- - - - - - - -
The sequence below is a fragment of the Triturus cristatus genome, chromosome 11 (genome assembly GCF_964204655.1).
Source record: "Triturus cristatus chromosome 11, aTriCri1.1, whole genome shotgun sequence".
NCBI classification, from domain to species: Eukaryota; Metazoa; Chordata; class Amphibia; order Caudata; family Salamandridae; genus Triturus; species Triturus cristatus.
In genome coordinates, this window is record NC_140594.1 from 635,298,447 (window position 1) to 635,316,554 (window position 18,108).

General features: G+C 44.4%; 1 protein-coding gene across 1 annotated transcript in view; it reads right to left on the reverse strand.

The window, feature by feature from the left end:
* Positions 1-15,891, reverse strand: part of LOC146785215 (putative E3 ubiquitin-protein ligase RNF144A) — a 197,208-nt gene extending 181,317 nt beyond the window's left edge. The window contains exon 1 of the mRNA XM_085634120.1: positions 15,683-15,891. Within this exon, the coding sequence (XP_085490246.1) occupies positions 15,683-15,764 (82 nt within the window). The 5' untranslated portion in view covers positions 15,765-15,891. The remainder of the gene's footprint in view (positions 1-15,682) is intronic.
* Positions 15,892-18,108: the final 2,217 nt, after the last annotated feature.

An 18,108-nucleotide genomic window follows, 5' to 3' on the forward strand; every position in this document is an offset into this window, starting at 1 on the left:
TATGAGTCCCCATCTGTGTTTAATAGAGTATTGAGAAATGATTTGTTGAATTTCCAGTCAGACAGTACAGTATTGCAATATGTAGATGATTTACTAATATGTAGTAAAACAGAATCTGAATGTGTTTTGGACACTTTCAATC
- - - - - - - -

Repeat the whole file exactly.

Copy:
The sequence below is a fragment of the Triturus cristatus genome, chromosome 11 (genome assembly GCF_964204655.1).
Source record: "Triturus cristatus chromosome 11, aTriCri1.1, whole genome shotgun sequence".
NCBI classification, from domain to species: Eukaryota; Metazoa; Chordata; class Amphibia; order Caudata; family Salamandridae; genus Triturus; species Triturus cristatus.
In genome coordinates, this window is record NC_140594.1 from 635,298,447 (window position 1) to 635,316,554 (window position 18,108).

General features: G+C 44.4%; 1 protein-coding gene across 1 annotated transcript in view; it reads right to left on the reverse strand.

The window, feature by feature from the left end:
* Positions 1-15,891, reverse strand: part of LOC146785215 (putative E3 ubiquitin-protein ligase RNF144A) — a 197,208-nt gene extending 181,317 nt beyond the window's left edge. The window contains exon 1 of the mRNA XM_085634120.1: positions 15,683-15,891. Within this exon, the coding sequence (XP_085490246.1) occupies positions 15,683-15,764 (82 nt within the window). The 5' untranslated portion in view covers positions 15,765-15,891. The remainder of the gene's footprint in view (positions 1-15,682) is intronic.
* Positions 15,892-18,108: the final 2,217 nt, after the last annotated feature.

An 18,108-nucleotide genomic window follows, 5' to 3' on the forward strand; every position in this document is an offset into this window, starting at 1 on the left:
TATGAGTCCCCATCTGTGTTTAATAGAGTATTGAGAAATGATTTGTTGAATTTCCAGTCAGACAGTACAGTATTGCAATATGTAGATGATTTACTAATATGTAGTAAAACAGAATCTGAATGTGTTTTGGACACTTTCAATC